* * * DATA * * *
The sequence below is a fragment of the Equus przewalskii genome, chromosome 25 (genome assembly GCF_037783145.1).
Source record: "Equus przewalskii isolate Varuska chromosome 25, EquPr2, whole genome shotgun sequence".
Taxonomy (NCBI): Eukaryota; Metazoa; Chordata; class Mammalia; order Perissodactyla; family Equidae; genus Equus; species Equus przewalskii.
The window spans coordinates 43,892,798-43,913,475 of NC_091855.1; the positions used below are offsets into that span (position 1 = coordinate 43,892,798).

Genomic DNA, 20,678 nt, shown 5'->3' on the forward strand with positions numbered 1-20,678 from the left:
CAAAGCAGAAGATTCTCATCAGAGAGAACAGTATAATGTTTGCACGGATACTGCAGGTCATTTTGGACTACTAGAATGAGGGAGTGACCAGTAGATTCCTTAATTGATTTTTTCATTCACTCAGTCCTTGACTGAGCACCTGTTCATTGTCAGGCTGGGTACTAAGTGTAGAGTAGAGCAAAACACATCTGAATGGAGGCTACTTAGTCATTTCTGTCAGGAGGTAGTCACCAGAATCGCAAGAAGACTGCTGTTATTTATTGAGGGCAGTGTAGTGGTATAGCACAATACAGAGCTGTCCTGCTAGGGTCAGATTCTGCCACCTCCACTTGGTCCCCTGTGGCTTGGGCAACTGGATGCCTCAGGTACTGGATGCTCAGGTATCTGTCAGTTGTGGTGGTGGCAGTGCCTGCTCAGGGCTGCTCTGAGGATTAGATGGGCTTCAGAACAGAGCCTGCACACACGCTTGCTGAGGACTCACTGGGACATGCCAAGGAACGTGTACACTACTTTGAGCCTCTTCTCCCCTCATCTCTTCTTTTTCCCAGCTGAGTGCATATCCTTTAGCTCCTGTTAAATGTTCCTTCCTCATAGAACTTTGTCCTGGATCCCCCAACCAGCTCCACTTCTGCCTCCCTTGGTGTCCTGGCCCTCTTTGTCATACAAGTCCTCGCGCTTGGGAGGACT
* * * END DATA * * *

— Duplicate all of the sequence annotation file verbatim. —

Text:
The sequence below is a fragment of the Equus przewalskii genome, chromosome 25 (genome assembly GCF_037783145.1).
Source record: "Equus przewalskii isolate Varuska chromosome 25, EquPr2, whole genome shotgun sequence".
Taxonomy (NCBI): Eukaryota; Metazoa; Chordata; class Mammalia; order Perissodactyla; family Equidae; genus Equus; species Equus przewalskii.
The window spans coordinates 43,892,798-43,913,475 of NC_091855.1; the positions used below are offsets into that span (position 1 = coordinate 43,892,798).

Genomic DNA, 20,678 nt, shown 5'->3' on the forward strand with positions numbered 1-20,678 from the left:
CAAAGCAGAAGATTCTCATCAGAGAGAACAGTATAATGTTTGCACGGATACTGCAGGTCATTTTGGACTACTAGAATGAGGGAGTGACCAGTAGATTCCTTAATTGATTTTTTCATTCACTCAGTCCTTGACTGAGCACCTGTTCATTGTCAGGCTGGGTACTAAGTGTAGAGTAGAGCAAAACACATCTGAATGGAGGCTACTTAGTCATTTCTGTCAGGAGGTAGTCACCAGAATCGCAAGAAGACTGCTGTTATTTATTGAGGGCAGTGTAGTGGTATAGCACAATACAGAGCTGTCCTGCTAGGGTCAGATTCTGCCACCTCCACTTGGTCCCCTGTGGCTTGGGCAACTGGATGCCTCAGGTACTGGATGCTCAGGTATCTGTCAGTTGTGGTGGTGGCAGTGCCTGCTCAGGGCTGCTCTGAGGATTAGATGGGCTTCAGAACAGAGCCTGCACACACGCTTGCTGAGGACTCACTGGGACATGCCAAGGAACGTGTACACTACTTTGAGCCTCTTCTCCCCTCATCTCTTCTTTTTCCCAGCTGAGTGCATATCCTTTAGCTCCTGTTAAATGTTCCTTCCTCATAGAACTTTGTCCTGGATCCCCCAACCAGCTCCACTTCTGCCTCCCTTGGTGTCCTGGCCCTCTTTGTCATACAAGTCCTCGCGCTTGGGAGGACT